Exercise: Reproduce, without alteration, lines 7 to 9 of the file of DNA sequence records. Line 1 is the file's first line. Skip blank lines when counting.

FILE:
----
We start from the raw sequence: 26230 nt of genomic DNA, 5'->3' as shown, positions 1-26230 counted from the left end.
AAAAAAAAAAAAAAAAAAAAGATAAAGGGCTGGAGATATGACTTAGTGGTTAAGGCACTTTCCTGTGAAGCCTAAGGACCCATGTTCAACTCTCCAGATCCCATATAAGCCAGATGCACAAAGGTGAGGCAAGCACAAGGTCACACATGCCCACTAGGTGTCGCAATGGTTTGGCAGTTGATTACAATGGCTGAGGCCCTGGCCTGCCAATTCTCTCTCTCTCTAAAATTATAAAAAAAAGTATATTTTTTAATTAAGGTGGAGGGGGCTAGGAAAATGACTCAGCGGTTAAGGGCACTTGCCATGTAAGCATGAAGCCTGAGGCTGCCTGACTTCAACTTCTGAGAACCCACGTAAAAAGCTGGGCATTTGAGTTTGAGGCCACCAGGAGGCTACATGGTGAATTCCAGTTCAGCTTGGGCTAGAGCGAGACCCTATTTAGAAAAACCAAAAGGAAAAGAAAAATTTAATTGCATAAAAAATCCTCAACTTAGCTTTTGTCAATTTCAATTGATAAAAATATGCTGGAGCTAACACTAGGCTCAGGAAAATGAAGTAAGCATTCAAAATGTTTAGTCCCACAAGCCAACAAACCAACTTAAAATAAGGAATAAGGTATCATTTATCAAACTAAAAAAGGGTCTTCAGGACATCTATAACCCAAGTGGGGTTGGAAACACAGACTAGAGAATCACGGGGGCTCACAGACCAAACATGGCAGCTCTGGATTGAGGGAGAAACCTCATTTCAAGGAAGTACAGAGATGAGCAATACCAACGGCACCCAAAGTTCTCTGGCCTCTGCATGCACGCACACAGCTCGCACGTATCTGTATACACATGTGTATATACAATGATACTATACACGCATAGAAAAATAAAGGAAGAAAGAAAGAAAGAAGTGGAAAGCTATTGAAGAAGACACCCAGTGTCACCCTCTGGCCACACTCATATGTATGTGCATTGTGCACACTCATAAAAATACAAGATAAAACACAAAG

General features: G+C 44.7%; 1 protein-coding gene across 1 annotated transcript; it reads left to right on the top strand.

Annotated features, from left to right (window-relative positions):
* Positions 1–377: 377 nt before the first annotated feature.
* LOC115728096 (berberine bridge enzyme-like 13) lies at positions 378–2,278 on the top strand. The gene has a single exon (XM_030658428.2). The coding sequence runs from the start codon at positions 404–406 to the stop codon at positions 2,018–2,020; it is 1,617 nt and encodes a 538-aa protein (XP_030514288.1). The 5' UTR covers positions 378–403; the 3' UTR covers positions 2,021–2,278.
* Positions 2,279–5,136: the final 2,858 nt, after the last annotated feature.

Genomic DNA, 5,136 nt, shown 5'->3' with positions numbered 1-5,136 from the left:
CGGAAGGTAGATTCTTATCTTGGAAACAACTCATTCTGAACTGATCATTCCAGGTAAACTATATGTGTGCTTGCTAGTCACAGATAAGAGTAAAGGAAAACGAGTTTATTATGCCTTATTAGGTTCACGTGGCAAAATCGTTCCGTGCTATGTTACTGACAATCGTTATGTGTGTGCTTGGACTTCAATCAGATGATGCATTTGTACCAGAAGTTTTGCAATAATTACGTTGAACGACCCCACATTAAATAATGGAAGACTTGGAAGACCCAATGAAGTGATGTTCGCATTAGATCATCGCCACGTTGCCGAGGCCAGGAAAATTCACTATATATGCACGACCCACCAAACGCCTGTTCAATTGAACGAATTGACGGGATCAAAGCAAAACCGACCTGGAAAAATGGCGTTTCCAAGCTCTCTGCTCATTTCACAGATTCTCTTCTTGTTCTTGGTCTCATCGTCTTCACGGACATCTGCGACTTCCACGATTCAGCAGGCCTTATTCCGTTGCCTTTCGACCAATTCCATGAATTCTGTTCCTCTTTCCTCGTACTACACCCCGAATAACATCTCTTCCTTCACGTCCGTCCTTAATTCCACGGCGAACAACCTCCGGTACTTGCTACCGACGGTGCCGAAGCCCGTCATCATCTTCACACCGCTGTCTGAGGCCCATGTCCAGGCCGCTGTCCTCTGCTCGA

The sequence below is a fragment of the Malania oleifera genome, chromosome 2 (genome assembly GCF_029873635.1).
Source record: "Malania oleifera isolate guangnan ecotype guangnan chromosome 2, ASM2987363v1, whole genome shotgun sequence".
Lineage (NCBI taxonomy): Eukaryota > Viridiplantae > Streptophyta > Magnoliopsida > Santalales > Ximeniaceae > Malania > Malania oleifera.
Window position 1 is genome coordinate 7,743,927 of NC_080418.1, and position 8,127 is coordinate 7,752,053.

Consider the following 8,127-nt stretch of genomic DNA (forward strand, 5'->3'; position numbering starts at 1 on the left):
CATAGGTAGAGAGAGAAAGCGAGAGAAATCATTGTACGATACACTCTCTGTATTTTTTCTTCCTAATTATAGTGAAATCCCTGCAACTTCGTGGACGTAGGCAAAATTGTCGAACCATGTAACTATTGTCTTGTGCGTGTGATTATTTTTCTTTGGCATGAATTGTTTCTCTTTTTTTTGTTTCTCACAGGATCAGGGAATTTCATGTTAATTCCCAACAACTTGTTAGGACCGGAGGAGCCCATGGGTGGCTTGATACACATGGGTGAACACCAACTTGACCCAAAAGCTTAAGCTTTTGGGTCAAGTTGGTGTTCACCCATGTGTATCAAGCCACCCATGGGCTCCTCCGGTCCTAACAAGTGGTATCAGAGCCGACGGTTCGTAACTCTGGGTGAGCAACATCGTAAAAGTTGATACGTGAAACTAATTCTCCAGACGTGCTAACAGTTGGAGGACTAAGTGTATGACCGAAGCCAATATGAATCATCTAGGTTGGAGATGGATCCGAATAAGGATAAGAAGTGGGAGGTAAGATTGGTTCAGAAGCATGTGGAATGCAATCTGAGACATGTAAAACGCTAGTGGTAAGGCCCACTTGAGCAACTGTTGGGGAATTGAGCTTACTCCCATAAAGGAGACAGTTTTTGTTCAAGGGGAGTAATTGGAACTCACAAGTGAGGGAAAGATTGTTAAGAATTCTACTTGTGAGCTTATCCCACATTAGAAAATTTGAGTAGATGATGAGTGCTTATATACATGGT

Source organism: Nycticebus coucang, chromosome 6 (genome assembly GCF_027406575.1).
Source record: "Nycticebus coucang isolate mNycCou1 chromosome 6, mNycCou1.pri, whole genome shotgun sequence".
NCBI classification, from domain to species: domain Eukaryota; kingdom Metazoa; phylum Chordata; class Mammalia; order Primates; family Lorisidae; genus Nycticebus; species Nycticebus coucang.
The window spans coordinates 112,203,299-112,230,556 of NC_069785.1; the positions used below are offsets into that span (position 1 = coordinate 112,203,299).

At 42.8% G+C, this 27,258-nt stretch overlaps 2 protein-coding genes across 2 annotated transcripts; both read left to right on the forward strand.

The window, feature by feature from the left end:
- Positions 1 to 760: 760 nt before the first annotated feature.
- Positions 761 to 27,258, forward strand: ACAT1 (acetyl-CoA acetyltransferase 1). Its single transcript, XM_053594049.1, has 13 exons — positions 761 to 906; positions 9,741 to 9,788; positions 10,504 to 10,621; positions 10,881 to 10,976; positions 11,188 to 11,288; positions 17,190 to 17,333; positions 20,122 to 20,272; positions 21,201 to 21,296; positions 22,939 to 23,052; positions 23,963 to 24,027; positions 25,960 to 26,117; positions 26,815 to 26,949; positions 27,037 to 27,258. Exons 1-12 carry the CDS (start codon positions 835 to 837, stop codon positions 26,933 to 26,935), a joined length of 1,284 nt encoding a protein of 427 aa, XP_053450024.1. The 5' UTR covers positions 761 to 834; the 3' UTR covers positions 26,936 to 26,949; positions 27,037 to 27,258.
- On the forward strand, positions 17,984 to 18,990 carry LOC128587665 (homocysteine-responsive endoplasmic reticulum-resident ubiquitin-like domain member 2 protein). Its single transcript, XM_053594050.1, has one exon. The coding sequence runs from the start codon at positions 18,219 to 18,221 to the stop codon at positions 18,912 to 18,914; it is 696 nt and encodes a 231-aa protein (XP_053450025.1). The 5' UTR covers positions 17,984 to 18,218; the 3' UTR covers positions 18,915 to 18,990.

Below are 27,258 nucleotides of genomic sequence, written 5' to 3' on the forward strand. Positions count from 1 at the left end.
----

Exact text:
* Positions 2,279–5,136: the final 2,858 nt, after the last annotated feature.

Genomic DNA, 5,136 nt, shown 5'->3' with positions numbered 1-5,136 from the left:
CGGAAGGTAGATTCTTATCTTGGAAACAACTCATTCTGAACTGATCATTCCAGGTAAACTATATGTGTGCTTGCTAGTCACAGATAAGAGTAAAGGAAAACGAGTTTATTATGCCTTATTAGGTTCACGTGGCAAAATCGTTCCGTGCTATGTTACTGACAATCGTTATGTGTGTGCTTGGACTTCAATCAGATGATGCATTTGTACCAGAAGTTTTGCAATAATTACGTTGAACGACCCCACATTAAATAATGGAAGACTTGGAAGACCCAATGAAGTGATGTTCGCATTAGATCATCGCCACGTTGCCGAGGCCAGGAAAATTCACTATATATGCACGACCCACCAAACGCCTGTTCAATTGAACGAATTGACGGGATCAAAGCAAAACCGACCTGGAAAAATGGCGTTTCCAAGCTCTCTGCTCATTTCACAGATTCTCTTCTTGTTCTTGGTCTCATCGTCTTCACGGACATCTGCGACTTCCACGATTCAGCAGGCCTTATTCCGTTGCCTTTCGACCAATTCCATGAATTCTGTTCCTCTTTCCTCGTACTACACCCCGAATAACATCTCTTCCTTCACGTCCGTCCTTAATTCCACGGCGAACAACCTCCGGTACTTGCTACCGACGGTGCCGAAGCCCGTCATCATCTTCACACCGCTGTCTGAGGCCCATGTCCAGGCCGCTGTCCTCTGCTCGA